As we left Kansas, we realized that we were now within pretty easy reach of Chicago and our flight home, so we could get off the Interstate and enjoy a slightly more leisurely drive through Missouri and Iowa. First though, we had to get around Kansas City, and find some breakfast.
We stopped in a tiny place called Holt, just off the interstate in Missouri – north of Kansas City. The ‘Daily Cafe’ was a cute ‘mom and pop’ place, with a selection of local crafts (jewelry and such) in part of the dining room, and a side-business of making cakes to order. As we ate, locals came in and discussed a possible strike at a nearby factory. They talked of the number of generations of their family that had worked in this factory, and of strikes past. It didn’t quite feel like the twenty first century had made it out here. When it came to pay, I hesitantly asked if it was ok to pay with a debit card. I often ask this, having not got used to how everywhere out here seems to take card payments – R laughs at me about this a lot. In this case, the owner gently started to say that they only took cash – then laughed me out of the store: ‘We may only be a mom and pop sort of a place, but we can take cards!’.
We drove on. And very soon we were in Iowa. This was more exciting to me than you might expect, as it is of course the home state of Bill Bryson, whose book, The Lost Continent: Travels in Small-Town America, had formed a great deal of the background to our trip. In this book, Bryson goes in search of ‘the perfect town’, immortalized in classic Hollywood films, which he christens ‘Amalgam’. Initially disappointed in the towns his family used to visit in Iowa, he strikes out across the rest of the States in search of his ideal. What follows is mostly a sad tale of strip malls, pollution, poverty and obesity – the story of a ‘lost’ continent. It is only when he arrives home in Iowa again that he sees anything resembling his Amalgam – because, of course, there’s no place like home…
We did not visit Bryson’s home town of Des Moines, preferring the back roads through smaller towns that he described at the beginning of his journey – Unionville, Centerville, Oskaloosa. As we drove through these little places, we had to agree with Bryson’s final conclusion: any of them could have been his Amalgam – they all looked very nice, and so spic and span compared with the more ramshackle places we’d found out in the wilds of Wyoming and South Dakota. In fact, we thoroughly agreed with his final description of his home state:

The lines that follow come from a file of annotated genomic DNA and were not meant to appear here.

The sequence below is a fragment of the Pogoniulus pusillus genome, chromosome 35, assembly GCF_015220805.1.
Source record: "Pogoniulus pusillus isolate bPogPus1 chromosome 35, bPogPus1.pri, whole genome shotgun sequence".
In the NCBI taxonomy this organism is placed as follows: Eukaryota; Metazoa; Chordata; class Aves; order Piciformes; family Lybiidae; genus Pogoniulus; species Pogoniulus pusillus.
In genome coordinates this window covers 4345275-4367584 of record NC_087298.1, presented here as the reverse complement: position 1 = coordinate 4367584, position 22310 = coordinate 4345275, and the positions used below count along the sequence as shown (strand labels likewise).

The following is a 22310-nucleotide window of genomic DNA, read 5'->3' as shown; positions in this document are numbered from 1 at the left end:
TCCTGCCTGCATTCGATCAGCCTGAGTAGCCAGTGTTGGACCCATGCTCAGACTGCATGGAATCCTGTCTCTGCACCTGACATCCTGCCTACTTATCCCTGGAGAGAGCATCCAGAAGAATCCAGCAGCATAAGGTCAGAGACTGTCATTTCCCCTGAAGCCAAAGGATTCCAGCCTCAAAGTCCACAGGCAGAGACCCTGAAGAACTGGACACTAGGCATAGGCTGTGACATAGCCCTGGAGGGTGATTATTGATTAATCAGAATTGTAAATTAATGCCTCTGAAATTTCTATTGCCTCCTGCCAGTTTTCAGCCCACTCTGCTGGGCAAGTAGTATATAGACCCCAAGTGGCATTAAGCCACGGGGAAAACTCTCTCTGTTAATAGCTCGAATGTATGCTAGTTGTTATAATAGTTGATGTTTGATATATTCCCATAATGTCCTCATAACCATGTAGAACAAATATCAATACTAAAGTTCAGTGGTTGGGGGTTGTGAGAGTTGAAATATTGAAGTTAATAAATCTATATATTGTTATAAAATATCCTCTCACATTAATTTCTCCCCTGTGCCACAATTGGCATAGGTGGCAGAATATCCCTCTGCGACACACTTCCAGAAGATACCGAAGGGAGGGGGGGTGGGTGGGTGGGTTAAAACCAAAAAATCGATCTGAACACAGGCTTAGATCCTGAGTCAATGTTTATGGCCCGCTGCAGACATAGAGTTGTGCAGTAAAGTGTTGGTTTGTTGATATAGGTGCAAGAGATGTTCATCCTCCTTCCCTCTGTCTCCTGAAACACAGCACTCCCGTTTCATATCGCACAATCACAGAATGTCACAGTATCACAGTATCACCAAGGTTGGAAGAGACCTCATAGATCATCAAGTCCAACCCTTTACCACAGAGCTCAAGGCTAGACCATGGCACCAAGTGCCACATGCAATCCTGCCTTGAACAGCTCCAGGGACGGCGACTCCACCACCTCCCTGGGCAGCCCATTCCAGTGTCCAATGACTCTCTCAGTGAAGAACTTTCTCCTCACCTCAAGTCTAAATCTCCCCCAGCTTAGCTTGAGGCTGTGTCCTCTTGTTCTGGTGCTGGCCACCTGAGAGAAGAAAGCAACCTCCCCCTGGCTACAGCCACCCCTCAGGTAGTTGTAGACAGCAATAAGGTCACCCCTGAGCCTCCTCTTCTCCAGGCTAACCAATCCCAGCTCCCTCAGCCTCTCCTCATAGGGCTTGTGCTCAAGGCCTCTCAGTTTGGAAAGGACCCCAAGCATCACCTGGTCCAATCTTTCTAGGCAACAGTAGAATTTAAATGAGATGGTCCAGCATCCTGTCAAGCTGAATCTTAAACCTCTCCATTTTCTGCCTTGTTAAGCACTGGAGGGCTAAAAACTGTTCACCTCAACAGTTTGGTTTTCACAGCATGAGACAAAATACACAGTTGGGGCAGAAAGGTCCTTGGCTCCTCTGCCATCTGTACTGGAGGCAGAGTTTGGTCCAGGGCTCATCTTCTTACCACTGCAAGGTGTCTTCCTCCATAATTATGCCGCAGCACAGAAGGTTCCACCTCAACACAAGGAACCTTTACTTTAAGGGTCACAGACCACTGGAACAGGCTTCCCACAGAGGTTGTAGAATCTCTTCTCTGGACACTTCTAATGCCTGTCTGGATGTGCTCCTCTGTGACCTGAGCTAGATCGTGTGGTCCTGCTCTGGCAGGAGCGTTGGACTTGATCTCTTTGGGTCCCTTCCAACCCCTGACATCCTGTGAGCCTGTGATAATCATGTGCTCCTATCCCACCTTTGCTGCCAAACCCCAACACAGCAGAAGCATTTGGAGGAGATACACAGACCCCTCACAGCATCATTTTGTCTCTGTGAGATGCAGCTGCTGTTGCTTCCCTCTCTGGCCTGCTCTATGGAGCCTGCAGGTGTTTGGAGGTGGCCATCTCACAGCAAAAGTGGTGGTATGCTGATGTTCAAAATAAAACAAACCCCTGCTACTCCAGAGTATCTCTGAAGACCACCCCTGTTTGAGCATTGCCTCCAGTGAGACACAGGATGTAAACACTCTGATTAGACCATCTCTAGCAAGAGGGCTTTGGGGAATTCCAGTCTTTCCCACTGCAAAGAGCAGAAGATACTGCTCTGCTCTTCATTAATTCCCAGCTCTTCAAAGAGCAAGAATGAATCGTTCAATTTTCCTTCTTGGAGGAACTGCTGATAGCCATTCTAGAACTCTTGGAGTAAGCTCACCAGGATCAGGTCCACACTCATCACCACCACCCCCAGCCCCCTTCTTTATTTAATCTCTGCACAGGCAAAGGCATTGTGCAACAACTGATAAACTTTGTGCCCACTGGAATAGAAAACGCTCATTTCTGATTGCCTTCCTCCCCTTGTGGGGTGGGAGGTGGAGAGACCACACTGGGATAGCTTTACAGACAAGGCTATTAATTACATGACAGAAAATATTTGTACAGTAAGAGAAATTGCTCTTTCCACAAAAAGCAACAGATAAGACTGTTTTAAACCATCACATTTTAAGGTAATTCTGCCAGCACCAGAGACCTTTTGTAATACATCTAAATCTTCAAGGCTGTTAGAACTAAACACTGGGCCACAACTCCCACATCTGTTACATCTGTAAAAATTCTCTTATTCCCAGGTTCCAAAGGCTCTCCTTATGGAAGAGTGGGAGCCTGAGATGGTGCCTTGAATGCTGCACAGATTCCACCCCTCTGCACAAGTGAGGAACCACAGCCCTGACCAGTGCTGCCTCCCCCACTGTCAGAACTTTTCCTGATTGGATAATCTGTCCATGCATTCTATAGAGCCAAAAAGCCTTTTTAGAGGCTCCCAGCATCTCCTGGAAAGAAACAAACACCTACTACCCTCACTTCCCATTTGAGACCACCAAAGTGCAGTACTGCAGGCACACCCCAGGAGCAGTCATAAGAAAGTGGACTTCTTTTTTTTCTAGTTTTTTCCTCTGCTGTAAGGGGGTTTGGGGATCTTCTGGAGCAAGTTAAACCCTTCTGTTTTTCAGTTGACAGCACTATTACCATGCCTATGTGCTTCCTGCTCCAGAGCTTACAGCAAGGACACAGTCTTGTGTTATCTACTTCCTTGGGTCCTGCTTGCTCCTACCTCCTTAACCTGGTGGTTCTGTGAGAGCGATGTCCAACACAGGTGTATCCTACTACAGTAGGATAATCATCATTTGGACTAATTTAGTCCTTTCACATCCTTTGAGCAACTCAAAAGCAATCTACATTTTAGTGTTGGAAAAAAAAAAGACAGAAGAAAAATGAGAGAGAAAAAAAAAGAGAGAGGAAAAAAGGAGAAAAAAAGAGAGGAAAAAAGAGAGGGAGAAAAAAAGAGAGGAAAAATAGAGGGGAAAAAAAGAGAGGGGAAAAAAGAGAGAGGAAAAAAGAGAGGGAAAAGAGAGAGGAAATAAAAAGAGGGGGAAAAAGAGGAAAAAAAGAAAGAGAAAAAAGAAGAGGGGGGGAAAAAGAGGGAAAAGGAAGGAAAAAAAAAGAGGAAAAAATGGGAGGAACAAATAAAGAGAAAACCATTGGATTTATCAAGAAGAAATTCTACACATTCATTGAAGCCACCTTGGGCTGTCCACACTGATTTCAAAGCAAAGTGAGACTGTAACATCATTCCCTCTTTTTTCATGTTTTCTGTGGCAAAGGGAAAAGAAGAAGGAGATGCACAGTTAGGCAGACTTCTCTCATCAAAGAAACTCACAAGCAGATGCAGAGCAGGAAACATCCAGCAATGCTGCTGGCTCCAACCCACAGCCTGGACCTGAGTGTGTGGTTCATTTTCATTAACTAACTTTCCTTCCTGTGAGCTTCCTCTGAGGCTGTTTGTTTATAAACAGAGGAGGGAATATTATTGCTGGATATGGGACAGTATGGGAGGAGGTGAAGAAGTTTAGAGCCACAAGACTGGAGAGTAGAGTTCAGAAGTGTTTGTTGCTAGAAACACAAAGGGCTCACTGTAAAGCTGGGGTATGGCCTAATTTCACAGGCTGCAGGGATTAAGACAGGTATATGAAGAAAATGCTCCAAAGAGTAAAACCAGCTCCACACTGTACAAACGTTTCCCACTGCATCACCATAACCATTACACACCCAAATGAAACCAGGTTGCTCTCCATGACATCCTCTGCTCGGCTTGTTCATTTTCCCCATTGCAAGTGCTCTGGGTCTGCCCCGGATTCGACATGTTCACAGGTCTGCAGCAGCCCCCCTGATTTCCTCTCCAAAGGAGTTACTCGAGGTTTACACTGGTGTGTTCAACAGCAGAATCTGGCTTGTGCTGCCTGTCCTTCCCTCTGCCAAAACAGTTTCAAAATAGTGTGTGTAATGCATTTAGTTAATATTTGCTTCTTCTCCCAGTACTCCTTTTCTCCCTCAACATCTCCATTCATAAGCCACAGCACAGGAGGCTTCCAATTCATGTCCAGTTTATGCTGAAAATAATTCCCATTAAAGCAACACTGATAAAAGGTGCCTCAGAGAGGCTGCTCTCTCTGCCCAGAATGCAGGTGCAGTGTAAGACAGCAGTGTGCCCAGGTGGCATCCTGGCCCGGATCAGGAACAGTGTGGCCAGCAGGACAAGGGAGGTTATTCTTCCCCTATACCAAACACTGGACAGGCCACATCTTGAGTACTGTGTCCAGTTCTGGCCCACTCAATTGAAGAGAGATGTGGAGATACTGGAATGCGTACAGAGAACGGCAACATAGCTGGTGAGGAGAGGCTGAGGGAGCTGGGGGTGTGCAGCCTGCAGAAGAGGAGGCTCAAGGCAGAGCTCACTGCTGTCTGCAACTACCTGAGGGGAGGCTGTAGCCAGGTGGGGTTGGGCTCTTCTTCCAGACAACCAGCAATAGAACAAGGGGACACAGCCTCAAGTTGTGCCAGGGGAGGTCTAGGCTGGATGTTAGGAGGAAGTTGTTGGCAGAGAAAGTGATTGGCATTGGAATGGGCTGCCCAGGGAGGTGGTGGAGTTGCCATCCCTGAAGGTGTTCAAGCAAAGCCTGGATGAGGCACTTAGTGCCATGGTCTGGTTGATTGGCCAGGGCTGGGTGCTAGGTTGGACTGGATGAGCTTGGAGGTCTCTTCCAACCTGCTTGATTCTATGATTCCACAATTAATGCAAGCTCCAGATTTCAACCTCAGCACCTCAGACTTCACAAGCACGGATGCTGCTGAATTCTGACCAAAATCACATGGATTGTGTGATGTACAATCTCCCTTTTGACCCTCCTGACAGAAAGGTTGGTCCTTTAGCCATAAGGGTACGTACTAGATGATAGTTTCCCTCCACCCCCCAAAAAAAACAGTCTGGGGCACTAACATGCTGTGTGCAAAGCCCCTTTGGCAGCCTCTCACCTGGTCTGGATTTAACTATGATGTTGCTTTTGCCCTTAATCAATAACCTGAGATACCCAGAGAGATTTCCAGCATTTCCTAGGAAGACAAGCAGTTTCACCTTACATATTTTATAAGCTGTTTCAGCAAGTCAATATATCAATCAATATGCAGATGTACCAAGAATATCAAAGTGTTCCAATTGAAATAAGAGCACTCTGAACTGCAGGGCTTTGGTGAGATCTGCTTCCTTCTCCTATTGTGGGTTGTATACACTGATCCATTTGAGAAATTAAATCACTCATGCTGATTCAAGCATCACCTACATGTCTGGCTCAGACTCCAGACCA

Every farm looked tidy and fruitful. Every little town looked clean and friendly. I drove on spellbound, unable to get over how striking the landscape was. There was nothing much to it, just rolling fields, but every color was deep and vivid; the blue sky, the white clouds, the red barns, the chocolate soil. I felt as if I had never seen it before. I had no idea Iowa could be so beautiful.
In Iowa we also enjoyed the signs on the side of the road, which Bryson has written about. We could have gone to see the Largest Czech Egg, or the Garden of Eden. We were also rather amused by the sign advertising a yarn shop – as the ‘second friendliest in the universe’. I loved the simultaneous grandeur and modesty of that claim.
That night, our last stop on the road, we’d picked to stay in Iowa City – it looked convenient, and we reasoned that we liked college towns. Unfortunately we had only been able to find a hotel in a suburb of the city: Coralville. This seemed to be in the process of being built. Near the university, and the site of the university hospital, it was clearly a place that people would stay – we counted at least three hotels and more short-term rental apartments. There was at least a brew pub. We were very tired this evening – the miles on the road getting to us finally. So we just had pizza and beer at the brew pub and then headed off to bed.
We took a bit of a break from the radio this driving day and talked to each other for a bit instead! But here’s one song we definitely heard at some point that day and have been singing ever since: